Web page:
Leveraging tech to drive transformation in the sugarcane supply chain

Through the PanameriCaña multi-stakeholder platform, Solidaridad uses experience exchanges, international conferences and other methods to engage key leaders, sugar mill technicians and sugarcane farmers and workers in meaningful conversations about sustainable production, the reduction of environmental impacts, and social and labour issues. Empowered with networking opportunities, built capacities and new knowledge, stakeholders can therefore take action to transform their sector into a more sustainable one.

Strengthening inclusiveness through training for sugarcane smallholders

In 2018, Solidaridad partnered with international agri-input company Bayer Crop Science to implement the MAS-CAÑA project in Mexico, which provides good practices training for smallholders.

In 2019, Solidaridad organized an experience-exchange visit to the Pantaleón Sugar Mill in Guatemala for a group of smallholders from the Plan de San Luis Sugar Mill from Mexico.

“We learned new techniques and practices [that are] very different from what we do here. They set a high bar for us to reach. Due to this, we requested support from the Ministry of Economy for investment in new technologies. This resulted in a subsidy to bring the RTK signal to the Ciudad Valles area,” said René González, Plan de San Luis’s UNC-CNPR president.

With the real-time kinematic (RTK) signal, producers will be able to implement precision agriculture, affording more efficient controls for drones, self-guided tractors, and other technology-based improvements that help scale sustainable practices in sugarcane.

Also in 2019, Solidaridad offered a diploma course, in partnership with the National Technological Institute of Mexico, Ciudad Valles Campus. Producers from San Luis Potosí made up the first cohort that graduated from the course. Aside from building capacity in the production of socially, economically and environmentally responsible sugarcane, the smallholder course prepares young people and women for generational change. 

“I am a member of the third generation of [sugarcane] producers in my family. Because I have witnessed the work and evolution of the family business, love for this land courses through my veins. I became more actively involved at a key moment, when changes and improvements needed to be implemented in three very important areas: care for the environment, inclusion of women and youth, and improvements in producers’ working conditions,” said Alejandra Acuña, one of the diploma recipients who is originally from San Luis Potosí.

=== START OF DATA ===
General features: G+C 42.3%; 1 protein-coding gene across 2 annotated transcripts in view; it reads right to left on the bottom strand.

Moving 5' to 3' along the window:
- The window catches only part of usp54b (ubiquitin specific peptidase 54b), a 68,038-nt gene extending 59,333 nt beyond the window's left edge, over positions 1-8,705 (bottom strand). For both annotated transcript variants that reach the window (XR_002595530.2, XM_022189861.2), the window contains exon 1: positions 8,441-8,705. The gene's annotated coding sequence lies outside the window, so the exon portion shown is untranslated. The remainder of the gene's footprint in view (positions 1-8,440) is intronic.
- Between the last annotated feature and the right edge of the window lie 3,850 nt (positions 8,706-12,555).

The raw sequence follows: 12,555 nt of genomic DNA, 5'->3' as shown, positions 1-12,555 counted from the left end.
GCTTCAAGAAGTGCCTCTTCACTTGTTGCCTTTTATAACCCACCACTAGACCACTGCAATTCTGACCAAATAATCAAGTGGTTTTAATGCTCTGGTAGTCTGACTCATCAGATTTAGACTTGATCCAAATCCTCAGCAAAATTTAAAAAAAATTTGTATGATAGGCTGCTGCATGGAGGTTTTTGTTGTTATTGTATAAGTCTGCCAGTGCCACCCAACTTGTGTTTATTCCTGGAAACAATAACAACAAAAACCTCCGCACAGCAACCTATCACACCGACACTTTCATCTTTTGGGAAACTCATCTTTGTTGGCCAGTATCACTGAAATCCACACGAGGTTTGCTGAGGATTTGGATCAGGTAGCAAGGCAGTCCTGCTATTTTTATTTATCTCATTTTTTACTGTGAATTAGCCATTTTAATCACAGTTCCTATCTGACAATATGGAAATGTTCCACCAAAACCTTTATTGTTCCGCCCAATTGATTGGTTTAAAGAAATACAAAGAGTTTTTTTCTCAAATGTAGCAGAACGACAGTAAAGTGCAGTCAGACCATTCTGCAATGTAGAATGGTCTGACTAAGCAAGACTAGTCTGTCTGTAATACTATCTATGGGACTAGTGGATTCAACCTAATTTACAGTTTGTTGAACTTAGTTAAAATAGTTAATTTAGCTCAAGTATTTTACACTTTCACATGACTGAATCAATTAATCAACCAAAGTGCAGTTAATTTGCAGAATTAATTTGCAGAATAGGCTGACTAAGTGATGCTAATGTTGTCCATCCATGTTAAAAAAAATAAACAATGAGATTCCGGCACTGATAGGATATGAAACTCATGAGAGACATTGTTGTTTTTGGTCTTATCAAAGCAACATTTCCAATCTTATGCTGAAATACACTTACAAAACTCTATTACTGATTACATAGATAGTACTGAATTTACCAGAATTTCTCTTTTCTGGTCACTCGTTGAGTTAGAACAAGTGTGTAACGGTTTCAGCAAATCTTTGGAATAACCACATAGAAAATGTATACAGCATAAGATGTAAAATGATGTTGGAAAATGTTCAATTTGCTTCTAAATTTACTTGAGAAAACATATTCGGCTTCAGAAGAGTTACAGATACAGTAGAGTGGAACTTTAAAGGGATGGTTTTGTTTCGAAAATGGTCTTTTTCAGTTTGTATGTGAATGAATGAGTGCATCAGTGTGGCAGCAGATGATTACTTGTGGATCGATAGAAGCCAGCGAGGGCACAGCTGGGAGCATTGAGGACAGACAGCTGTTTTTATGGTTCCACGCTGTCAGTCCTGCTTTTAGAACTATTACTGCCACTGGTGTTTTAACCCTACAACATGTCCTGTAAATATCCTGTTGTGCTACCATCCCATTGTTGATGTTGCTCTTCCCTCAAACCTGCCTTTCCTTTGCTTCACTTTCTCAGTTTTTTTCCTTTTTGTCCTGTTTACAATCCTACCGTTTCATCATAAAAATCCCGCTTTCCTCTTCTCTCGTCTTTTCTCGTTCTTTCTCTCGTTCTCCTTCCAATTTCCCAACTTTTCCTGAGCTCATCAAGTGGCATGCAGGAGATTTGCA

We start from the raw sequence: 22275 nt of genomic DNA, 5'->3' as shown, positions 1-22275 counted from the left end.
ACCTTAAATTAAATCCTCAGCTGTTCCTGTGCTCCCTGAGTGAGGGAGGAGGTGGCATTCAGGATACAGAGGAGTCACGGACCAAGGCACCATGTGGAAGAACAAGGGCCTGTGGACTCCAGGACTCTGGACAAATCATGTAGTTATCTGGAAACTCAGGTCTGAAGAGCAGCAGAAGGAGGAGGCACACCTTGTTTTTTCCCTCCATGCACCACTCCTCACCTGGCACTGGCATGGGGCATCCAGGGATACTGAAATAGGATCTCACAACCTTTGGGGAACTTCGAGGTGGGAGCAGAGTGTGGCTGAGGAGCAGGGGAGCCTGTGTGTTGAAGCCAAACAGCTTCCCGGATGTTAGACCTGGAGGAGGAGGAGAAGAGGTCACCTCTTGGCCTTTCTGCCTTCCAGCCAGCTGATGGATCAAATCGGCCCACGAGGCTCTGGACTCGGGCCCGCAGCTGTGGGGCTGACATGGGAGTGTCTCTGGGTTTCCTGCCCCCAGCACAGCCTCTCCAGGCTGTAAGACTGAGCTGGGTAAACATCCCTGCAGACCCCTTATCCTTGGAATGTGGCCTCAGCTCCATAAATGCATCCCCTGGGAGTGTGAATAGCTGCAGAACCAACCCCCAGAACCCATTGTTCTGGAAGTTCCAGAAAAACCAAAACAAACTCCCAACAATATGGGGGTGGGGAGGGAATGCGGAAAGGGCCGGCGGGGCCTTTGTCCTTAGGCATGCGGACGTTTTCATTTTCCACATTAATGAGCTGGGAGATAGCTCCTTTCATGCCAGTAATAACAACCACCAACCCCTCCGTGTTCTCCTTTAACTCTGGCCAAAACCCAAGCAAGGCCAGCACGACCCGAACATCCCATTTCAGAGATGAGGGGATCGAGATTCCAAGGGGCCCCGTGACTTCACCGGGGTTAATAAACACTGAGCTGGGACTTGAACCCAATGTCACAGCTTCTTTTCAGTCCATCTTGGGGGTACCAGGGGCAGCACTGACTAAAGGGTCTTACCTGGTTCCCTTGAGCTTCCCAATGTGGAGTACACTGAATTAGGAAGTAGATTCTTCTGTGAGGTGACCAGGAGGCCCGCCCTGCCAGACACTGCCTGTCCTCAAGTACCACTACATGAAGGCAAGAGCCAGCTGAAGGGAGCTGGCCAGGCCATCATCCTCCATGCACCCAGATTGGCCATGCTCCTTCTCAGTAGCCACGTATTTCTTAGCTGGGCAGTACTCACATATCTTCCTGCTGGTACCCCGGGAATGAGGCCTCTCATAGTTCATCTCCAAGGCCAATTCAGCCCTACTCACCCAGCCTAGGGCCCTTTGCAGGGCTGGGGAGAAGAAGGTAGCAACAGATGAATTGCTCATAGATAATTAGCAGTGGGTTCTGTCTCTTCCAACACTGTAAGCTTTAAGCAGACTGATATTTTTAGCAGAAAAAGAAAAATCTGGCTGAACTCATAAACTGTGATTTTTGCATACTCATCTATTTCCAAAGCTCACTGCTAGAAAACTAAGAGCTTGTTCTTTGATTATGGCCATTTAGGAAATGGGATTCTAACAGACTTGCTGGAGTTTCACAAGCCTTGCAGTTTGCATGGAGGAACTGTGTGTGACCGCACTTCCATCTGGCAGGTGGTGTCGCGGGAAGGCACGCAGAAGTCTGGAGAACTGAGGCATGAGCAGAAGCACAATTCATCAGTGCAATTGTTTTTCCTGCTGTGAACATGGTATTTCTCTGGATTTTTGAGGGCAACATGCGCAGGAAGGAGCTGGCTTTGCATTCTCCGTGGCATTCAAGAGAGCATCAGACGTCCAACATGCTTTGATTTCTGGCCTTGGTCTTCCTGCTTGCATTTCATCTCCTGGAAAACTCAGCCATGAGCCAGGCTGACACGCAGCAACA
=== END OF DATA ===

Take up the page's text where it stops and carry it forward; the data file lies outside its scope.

Due to MAS-CAÑA’s success and to overcome challenges arising from the pandemic in 2020, Solidaridad adapted certain programme initiatives to an online delivery, to reach a broader audience. Producers and technicians alike accessed their courses through the PanameriCaña online platform and other digital tools. 

Programmes and webinars to promote health, safety and mechanized practices in sugarcane

In 2017, Solidaridad and Coca Cola began a programme called Sustainable Agriculture in the Adolfo López Mates Sugar Mill from Grupo PIASA. Through Sustainable Agriculture, Solidaridad supported the mill to implement a variety of programmes to promote the shade, rest & hydration protocol, capacity building for health & safety of sugarcane workers, and to ensure fair labour practices, such as zero child labour.

We have had great results with the protocol, making sure that sugarcane workers sit for 20 minutes to rest, drink water and sharpen their tools under tents. We have seen this protocol work for three harvest seasons, and have noticed an increase in sugarcane workers returning season after season.

Jaime Delgado, corporate director of HR for Grupo PAISA

“Finding an organization like Solidaridad’s PanameriCaña to serve as an interlocutor with workers and supervisors was very important to the success of this and other programmes in the pilot, as well as to aid us in creating and implementing the programmes and action plans required to comply with certification processes,” said Jaime Delgado, corporate director of HR for Grupo PAISA.